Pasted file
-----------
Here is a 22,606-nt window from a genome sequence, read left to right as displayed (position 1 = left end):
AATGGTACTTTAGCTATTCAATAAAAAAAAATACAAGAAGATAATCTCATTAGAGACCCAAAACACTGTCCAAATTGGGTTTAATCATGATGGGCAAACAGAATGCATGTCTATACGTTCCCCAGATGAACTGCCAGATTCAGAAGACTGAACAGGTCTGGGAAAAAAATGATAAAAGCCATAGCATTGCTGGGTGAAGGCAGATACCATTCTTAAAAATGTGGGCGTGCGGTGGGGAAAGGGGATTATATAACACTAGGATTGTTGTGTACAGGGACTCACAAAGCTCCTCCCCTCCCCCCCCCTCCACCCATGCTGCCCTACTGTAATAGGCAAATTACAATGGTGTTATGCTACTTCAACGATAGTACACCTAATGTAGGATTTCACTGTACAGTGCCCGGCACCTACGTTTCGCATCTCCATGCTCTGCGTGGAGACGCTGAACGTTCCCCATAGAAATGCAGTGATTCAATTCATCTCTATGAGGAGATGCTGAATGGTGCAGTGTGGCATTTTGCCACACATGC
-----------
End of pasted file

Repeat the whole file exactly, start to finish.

Here is a 22,606-nt window from a genome sequence, read left to right as displayed (position 1 = left end):
AATGGTACTTTAGCTATTCAATAAAAAAAAATACAAGAAGATAATCTCATTAGAGACCCAAAACACTGTCCAAATTGGGTTTAATCATGATGGGCAAACAGAATGCATGTCTATACGTTCCCCAGATGAACTGCCAGATTCAGAAGACTGAACAGGTCTGGGAAAAAAATGATAAAAGCCATAGCATTGCTGGGTGAAGGCAGATACCATTCTTAAAAATGTGGGCGTGCGGTGGGGAAAGGGGATTATATAACACTAGGATTGTTGTGTACAGGGACTCACAAAGCTCCTCCCCTCCCCCCCCCTCCACCCATGCTGCCCTACTGTAATAGGCAAATTACAATGGTGTTATGCTACTTCAACGATAGTACACCTAATGTAGGATTTCACTGTACAGTGCCCGGCACCTACGTTTCGCATCTCCATGCTCTGCGTGGAGACGCTGAACGTTCCCCATAGAAATGCAGTGATTCAATTCATCTCTATGAGGAGATGCTGAATGGTGCAGTGTGGCATTTTGCCACACATGC